This post, by guest blogger Kat Atwell, was originally published on Medium on June 28, 2017. Thanks to Kat for letting us re-post it!
Typically, I don’t talk about my faith. I feel like it’s personal, and organized religion makes me sad, more often than not. However, a friend asked me about what I believe, and I decided today, that I’d share.
It’s interesting to see the progression of how I came to believe what I do. I was born Episcopalian, but spent most of my adolescence in the Presbyterian church. Early in high school, I participated in a Baptist youth group (although, admittedly, this was more for the social aspect than for their belief system — I never really felt like I belonged there). In the early 90s, my mom found Unity Church, and I attended their services off and on for quite some time. There was a brief stint around 1998 or so that I actually began conversion classes, with the intention of joining the Jewish faith. It was for the wrong reasons, but it did give me pause early in the process, realizing it wasn’t really authentic to convert to a religion when I didn’t have a clear picture of what I was choosing to leave behind.
It was then I started intentionally researching various religions. I took online quizzes through BeliefNet to see where my values lay (laid? lied? sat? perched?) in comparison to the organized belief systems out there. I read a lot of material that gave overviews and brief histories of religions from all over the world. It was fascinating. No kidding. I had no idea what distinct differences there were among the churches I’d attended growing up, so it was really eye-opening. Further, learning about Eastern religions was phenomenal.
I won’t lie — I found great satisfaction in reading more about cults and those religious off-shoots that just boggle the mind. If you ever want to make me happy, direct me to a religious cult documentary. I drink those …
I ALMOST WROTE “I DRINK THOSE UP LIKE KOOL-AID.”
It’s still early in my brain. Holy crap. I just made myself laugh out loud. Completely inappropriate and insensitive fact: The mass murder-suicide that Jim Jones led in Jonestown took place on my birthday when I was three years old. You’re welcome.
I know that Spirit is everywhere. I know that it’s living in the now. I know that it can take all forms, and blend itself into all stories.
As I got a little older, I visited a non-denominational church a few times, and when we moved to Denver in 2005, there were a few visits to a Universalist Unitarian church. They didn’t feel right, though. I did go back to the Unitychurch for a while.
A few years later, I found Mile Hi Church. When I mention it to people, my defenses come up really quickly. I assume people are going to laugh at what I believe. And truly, whether or not somebody agrees or supports my personal faith is entirely up to them; the people-pleasing tendencies that are so deep-rooted are what keep me from talking about religion most of the time.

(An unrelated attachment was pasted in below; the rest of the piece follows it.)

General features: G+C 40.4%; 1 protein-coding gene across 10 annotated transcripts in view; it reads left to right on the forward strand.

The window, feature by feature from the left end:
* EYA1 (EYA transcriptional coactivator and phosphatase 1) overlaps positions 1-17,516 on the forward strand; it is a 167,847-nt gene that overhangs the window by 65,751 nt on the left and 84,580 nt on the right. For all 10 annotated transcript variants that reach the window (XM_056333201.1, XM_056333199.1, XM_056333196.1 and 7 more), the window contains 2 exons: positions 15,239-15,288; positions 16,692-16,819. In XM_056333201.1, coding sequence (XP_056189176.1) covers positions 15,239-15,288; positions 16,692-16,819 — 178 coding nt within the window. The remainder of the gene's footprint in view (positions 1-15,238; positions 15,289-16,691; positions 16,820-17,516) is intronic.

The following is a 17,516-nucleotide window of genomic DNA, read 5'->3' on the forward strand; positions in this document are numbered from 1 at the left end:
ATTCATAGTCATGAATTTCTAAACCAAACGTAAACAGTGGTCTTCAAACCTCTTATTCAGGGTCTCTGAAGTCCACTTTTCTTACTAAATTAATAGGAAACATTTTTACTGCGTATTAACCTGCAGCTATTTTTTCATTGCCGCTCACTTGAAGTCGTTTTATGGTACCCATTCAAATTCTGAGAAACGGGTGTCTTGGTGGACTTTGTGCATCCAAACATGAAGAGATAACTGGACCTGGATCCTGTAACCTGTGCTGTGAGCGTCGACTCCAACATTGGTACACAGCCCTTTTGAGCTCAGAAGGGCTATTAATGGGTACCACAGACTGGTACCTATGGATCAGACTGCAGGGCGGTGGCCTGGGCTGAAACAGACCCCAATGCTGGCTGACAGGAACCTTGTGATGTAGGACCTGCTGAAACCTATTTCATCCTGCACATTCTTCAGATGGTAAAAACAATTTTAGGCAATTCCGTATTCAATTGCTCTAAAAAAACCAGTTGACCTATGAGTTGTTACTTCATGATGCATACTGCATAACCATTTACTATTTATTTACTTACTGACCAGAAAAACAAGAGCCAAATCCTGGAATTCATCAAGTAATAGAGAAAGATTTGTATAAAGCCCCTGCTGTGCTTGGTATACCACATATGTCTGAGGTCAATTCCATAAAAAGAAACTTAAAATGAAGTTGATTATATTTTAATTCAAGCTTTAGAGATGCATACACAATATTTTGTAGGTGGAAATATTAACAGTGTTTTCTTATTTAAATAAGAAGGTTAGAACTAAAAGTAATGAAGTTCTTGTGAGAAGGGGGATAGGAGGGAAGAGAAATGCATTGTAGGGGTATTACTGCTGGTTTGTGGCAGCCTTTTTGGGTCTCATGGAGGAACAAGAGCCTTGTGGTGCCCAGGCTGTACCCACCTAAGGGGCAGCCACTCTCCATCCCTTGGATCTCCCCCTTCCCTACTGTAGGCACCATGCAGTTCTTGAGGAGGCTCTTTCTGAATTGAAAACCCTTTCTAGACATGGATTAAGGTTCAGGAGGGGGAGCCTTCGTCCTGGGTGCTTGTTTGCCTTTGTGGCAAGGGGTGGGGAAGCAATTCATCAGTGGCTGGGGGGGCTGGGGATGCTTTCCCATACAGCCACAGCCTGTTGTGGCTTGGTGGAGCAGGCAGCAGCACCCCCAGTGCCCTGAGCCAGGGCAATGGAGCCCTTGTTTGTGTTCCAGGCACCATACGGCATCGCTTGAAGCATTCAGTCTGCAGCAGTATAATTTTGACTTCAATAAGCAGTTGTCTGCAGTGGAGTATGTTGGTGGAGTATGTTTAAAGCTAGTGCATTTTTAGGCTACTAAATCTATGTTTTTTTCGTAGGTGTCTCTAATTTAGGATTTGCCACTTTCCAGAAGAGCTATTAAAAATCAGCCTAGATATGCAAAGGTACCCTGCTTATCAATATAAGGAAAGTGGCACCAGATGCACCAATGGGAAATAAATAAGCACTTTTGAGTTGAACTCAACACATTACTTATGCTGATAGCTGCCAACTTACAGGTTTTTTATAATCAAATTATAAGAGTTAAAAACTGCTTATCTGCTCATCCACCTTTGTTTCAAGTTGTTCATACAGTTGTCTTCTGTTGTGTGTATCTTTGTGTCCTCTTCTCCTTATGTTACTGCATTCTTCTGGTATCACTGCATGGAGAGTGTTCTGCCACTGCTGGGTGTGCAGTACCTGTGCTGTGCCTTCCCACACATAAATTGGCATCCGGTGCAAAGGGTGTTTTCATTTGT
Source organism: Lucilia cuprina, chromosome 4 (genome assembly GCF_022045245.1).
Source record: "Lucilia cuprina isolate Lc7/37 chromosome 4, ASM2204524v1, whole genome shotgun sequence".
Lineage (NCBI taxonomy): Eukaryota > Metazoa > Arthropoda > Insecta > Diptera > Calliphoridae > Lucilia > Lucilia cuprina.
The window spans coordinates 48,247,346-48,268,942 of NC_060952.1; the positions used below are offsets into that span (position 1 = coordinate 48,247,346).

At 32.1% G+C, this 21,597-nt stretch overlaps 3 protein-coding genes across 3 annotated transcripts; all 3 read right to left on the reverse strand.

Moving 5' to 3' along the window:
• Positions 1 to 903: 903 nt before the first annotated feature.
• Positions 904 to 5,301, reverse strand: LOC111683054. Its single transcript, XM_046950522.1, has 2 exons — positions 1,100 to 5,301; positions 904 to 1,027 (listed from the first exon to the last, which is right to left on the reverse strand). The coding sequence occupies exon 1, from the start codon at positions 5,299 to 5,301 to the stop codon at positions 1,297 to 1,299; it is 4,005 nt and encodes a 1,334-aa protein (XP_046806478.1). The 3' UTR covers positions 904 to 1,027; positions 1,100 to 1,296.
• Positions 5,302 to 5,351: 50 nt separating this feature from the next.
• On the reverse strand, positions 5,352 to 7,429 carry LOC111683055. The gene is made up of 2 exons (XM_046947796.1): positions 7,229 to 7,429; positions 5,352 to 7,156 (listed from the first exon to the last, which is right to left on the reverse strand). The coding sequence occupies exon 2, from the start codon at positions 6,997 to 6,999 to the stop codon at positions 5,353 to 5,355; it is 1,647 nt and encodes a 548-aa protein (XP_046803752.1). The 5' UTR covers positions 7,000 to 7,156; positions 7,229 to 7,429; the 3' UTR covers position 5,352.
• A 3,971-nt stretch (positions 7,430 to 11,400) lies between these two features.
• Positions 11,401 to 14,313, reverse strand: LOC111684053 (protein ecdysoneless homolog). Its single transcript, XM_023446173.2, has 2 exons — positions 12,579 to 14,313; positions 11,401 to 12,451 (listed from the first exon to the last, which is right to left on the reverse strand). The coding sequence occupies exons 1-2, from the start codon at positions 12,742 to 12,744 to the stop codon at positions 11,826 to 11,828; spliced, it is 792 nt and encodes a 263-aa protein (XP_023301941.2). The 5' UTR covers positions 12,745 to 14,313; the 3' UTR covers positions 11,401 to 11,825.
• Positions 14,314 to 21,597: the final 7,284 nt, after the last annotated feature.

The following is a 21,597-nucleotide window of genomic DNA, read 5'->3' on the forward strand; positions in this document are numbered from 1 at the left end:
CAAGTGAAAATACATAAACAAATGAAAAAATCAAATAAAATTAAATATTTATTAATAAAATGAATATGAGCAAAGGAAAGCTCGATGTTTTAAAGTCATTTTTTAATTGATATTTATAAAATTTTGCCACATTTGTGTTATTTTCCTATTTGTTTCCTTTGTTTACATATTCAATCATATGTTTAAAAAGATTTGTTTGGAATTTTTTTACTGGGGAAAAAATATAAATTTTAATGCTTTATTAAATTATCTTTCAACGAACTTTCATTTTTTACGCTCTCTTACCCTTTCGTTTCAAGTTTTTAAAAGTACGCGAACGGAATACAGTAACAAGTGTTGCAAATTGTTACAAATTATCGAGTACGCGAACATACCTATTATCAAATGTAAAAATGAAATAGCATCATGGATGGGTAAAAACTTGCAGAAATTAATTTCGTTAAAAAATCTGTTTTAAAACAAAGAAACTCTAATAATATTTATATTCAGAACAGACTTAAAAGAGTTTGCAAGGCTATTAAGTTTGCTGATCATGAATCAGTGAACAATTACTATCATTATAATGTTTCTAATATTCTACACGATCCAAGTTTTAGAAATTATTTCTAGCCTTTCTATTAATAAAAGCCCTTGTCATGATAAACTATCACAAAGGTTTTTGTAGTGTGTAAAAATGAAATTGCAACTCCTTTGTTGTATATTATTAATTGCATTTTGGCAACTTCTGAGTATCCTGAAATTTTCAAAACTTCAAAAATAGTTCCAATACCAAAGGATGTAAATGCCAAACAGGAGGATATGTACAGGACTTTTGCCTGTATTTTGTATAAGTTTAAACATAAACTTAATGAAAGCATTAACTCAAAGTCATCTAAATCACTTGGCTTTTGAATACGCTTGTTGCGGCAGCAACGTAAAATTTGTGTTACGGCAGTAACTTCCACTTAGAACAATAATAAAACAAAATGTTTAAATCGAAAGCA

So here’s what I know in my heart. I know that Spirit is everywhere. I know that it’s living in the now. I know that it can take all forms, and blend itself into all stories. I know that my god, or gods, the universe, or power — whatever, wants me to love my life, and to help others to love theirs. I believe in treating people with kindness, and consistently living with gratitude. I know that I can pray or talk to God whenever I want to. I know that the powers that be would never want me to be living in fear of what’s next. I don’t think I should need to cower as long as I know I’m doing the best I can. I know that we should help people when we’re able, and we should anticipate that good will happen in our lives, and messages are everywhere. I also believe that every person carries that spiritual love within them, so at any moment, especially if I’m being mindful, I can speak to them as I would speak to a loving spirit (again, or god, or whatever). I think that heaven is now, and potentially heaven can be forever. I have no idea what happens once our bodies die. I think we walk among angels. I think religion is personal, and while different faiths can look very different on the outside, the core beliefs are love and gratitude. To love ourselves first is to love Spirit. I think gender is a non-issue, and equality is paramount. I don’t judge others for who they love or how they love. I believe in affirmations, and that good begets good. I believe in meditation, and in slowing down. I believe in music. I believe nature to be as sacred as a cathedral, and while I love tradition, I don’t really adhere to it in my own spiritual practices. I welcome opportunities to join others when they worship, because I like to see communities coming together in love, even if I do not believe the same things they may believe.
That’s me. That’s how I go forward. I have faith in people, which makes me have faith in higher powers. At the end of the day, we’re all one.